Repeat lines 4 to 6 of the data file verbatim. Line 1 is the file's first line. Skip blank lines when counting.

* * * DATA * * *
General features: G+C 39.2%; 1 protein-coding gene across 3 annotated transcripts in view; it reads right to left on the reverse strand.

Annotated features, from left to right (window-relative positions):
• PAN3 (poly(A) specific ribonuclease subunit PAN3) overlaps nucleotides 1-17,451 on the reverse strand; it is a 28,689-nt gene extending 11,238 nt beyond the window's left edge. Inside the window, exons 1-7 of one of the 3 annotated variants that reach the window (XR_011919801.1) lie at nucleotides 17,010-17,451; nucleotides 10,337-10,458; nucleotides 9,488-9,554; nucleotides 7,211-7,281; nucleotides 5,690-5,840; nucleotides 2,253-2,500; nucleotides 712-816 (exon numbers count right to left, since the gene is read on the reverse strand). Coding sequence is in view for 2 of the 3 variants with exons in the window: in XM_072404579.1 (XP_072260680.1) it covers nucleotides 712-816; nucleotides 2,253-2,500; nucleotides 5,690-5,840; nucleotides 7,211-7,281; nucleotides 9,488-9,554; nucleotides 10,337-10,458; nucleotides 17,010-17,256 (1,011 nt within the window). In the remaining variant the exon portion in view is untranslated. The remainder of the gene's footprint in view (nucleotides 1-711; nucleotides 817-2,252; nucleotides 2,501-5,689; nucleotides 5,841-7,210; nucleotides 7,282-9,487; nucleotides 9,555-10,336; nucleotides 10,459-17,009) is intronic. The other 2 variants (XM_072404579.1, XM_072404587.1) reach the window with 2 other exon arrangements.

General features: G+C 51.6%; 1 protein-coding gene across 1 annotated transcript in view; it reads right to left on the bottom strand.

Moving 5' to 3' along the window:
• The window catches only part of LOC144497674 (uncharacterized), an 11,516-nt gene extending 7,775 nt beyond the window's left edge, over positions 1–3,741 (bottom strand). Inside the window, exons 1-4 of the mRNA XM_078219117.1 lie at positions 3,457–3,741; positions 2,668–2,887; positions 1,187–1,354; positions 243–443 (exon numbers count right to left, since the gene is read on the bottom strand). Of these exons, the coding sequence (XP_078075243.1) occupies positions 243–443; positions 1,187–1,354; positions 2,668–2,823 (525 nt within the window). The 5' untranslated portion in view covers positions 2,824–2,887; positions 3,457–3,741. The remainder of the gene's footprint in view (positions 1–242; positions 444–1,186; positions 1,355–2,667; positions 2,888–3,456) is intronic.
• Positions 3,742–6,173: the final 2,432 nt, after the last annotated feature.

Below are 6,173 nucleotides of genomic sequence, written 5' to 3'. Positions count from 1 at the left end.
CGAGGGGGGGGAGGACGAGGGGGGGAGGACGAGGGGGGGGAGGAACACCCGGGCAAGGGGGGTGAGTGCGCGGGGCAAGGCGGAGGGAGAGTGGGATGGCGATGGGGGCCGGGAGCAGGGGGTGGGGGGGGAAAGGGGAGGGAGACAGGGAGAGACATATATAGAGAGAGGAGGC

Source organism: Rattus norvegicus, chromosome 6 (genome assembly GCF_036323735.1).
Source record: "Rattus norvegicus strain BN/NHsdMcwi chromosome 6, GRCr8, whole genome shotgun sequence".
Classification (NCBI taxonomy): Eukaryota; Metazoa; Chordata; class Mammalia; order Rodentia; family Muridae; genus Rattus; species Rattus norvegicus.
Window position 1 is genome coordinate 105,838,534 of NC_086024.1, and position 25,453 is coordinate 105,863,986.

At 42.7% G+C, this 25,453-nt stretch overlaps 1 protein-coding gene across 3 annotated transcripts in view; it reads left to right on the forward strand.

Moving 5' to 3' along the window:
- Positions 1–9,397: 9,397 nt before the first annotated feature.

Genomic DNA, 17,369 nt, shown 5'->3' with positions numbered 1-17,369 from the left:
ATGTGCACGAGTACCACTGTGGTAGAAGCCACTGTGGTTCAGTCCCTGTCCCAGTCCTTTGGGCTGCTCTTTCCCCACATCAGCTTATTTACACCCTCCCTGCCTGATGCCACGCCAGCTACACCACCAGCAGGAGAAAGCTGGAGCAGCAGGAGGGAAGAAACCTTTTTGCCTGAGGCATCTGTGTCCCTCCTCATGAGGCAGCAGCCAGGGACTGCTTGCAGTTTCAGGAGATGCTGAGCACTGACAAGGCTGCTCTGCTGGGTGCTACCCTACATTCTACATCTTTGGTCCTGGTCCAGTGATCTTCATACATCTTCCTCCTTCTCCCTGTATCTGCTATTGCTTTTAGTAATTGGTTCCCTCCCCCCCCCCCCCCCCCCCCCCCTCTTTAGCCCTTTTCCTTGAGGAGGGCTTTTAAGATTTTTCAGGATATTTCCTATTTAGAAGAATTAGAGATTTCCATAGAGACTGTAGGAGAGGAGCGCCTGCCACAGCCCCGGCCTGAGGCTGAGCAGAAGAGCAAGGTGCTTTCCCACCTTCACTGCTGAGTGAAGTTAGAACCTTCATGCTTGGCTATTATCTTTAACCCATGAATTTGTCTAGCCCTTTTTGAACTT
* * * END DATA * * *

General features: G+C 51.6%; 1 protein-coding gene across 1 annotated transcript in view; it reads right to left on the bottom strand.

Moving 5' to 3' along the window:
• The window catches only part of LOC144497674 (uncharacterized), an 11,516-nt gene extending 7,775 nt beyond the window's left edge, over positions 1–3,741 (bottom strand). Inside the window, exons 1-4 of the mRNA XM_078219117.1 lie at positions 3,457–3,741; positions 2,668–2,887; positions 1,187–1,354; positions 243–443 (exon numbers count right to left, since the gene is read on the bottom strand). Of these exons, the coding sequence (XP_078075243.1) occupies positions 243–443; positions 1,187–1,354; positions 2,668–2,823 (525 nt within the window). The 5' untranslated portion in view covers positions 2,824–2,887; positions 3,457–3,741. The remainder of the gene's footprint in view (positions 1–242; positions 444–1,186; positions 1,355–2,667; positions 2,888–3,456) is intronic.